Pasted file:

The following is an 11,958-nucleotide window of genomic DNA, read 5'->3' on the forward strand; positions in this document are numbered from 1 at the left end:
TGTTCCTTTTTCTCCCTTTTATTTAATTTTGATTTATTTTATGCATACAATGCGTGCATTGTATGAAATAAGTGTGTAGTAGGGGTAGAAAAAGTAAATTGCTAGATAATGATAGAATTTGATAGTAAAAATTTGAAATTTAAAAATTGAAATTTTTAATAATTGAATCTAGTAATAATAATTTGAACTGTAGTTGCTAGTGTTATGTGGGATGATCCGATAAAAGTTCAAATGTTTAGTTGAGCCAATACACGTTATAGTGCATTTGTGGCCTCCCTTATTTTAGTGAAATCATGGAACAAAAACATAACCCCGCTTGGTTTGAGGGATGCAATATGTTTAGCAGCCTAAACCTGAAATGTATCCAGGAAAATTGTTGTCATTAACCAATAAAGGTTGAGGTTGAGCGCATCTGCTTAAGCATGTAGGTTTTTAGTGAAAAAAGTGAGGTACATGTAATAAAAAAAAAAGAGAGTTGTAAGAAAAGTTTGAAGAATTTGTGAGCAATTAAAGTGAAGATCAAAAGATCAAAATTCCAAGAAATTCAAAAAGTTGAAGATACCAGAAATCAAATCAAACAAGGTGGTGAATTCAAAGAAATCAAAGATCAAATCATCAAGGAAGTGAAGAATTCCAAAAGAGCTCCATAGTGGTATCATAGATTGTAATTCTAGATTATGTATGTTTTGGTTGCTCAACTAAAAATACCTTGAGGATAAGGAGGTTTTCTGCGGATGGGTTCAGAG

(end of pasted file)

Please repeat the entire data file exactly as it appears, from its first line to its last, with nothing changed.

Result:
The following is an 11,958-nucleotide window of genomic DNA, read 5'->3' on the forward strand; positions in this document are numbered from 1 at the left end:
TGTTCCTTTTTCTCCCTTTTATTTAATTTTGATTTATTTTATGCATACAATGCGTGCATTGTATGAAATAAGTGTGTAGTAGGGGTAGAAAAAGTAAATTGCTAGATAATGATAGAATTTGATAGTAAAAATTTGAAATTTAAAAATTGAAATTTTTAATAATTGAATCTAGTAATAATAATTTGAACTGTAGTTGCTAGTGTTATGTGGGATGATCCGATAAAAGTTCAAATGTTTAGTTGAGCCAATACACGTTATAGTGCATTTGTGGCCTCCCTTATTTTAGTGAAATCATGGAACAAAAACATAACCCCGCTTGGTTTGAGGGATGCAATATGTTTAGCAGCCTAAACCTGAAATGTATCCAGGAAAATTGTTGTCATTAACCAATAAAGGTTGAGGTTGAGCGCATCTGCTTAAGCATGTAGGTTTTTAGTGAAAAAAGTGAGGTACATGTAATAAAAAAAAAAGAGAGTTGTAAGAAAAGTTTGAAGAATTTGTGAGCAATTAAAGTGAAGATCAAAAGATCAAAATTCCAAGAAATTCAAAAAGTTGAAGATACCAGAAATCAAATCAAACAAGGTGGTGAATTCAAAGAAATCAAAGATCAAATCATCAAGGAAGTGAAGAATTCCAAAAGAGCTCCATAGTGGTATCATAGATTGTAATTCTAGATTATGTATGTTTTGGTTGCTCAACTAAAAATACCTTGAGGATAAGGAGGTTTTCTGCGGATGGGTTCAGAG